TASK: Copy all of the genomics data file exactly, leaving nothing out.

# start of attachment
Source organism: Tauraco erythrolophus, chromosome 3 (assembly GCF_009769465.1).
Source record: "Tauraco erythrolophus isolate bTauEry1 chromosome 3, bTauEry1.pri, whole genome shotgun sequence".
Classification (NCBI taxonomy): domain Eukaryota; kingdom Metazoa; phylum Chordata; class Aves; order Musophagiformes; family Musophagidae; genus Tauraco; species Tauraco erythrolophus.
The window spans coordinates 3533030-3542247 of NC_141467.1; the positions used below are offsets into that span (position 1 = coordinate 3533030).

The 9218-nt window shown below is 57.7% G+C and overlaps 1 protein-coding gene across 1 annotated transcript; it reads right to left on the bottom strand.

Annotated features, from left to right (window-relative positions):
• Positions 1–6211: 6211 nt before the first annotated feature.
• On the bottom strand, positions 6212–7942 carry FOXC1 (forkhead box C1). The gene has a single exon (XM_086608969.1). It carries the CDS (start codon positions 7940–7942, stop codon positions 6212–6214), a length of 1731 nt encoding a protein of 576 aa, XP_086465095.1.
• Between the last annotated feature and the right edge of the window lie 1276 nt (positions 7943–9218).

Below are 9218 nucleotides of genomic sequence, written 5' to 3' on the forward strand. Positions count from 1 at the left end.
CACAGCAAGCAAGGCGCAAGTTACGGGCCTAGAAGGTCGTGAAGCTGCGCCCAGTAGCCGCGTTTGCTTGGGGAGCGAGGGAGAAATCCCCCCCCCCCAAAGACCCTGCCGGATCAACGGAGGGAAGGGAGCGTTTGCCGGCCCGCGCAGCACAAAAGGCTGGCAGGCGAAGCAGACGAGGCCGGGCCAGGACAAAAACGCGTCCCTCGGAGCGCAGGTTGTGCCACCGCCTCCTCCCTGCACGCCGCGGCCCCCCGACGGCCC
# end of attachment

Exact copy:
Source organism: Tauraco erythrolophus, chromosome 3 (assembly GCF_009769465.1).
Source record: "Tauraco erythrolophus isolate bTauEry1 chromosome 3, bTauEry1.pri, whole genome shotgun sequence".
Classification (NCBI taxonomy): domain Eukaryota; kingdom Metazoa; phylum Chordata; class Aves; order Musophagiformes; family Musophagidae; genus Tauraco; species Tauraco erythrolophus.
The window spans coordinates 3533030-3542247 of NC_141467.1; the positions used below are offsets into that span (position 1 = coordinate 3533030).

The 9218-nt window shown below is 57.7% G+C and overlaps 1 protein-coding gene across 1 annotated transcript; it reads right to left on the bottom strand.

Annotated features, from left to right (window-relative positions):
• Positions 1–6211: 6211 nt before the first annotated feature.
• On the bottom strand, positions 6212–7942 carry FOXC1 (forkhead box C1). The gene has a single exon (XM_086608969.1). It carries the CDS (start codon positions 7940–7942, stop codon positions 6212–6214), a length of 1731 nt encoding a protein of 576 aa, XP_086465095.1.
• Between the last annotated feature and the right edge of the window lie 1276 nt (positions 7943–9218).

Below are 9218 nucleotides of genomic sequence, written 5' to 3' on the forward strand. Positions count from 1 at the left end.
CACAGCAAGCAAGGCGCAAGTTACGGGCCTAGAAGGTCGTGAAGCTGCGCCCAGTAGCCGCGTTTGCTTGGGGAGCGAGGGAGAAATCCCCCCCCCCCAAAGACCCTGCCGGATCAACGGAGGGAAGGGAGCGTTTGCCGGCCCGCGCAGCACAAAAGGCTGGCAGGCGAAGCAGACGAGGCCGGGCCAGGACAAAAACGCGTCCCTCGGAGCGCAGGTTGTGCCACCGCCTCCTCCCTGCACGCCGCGGCCCCCCGACGGCCC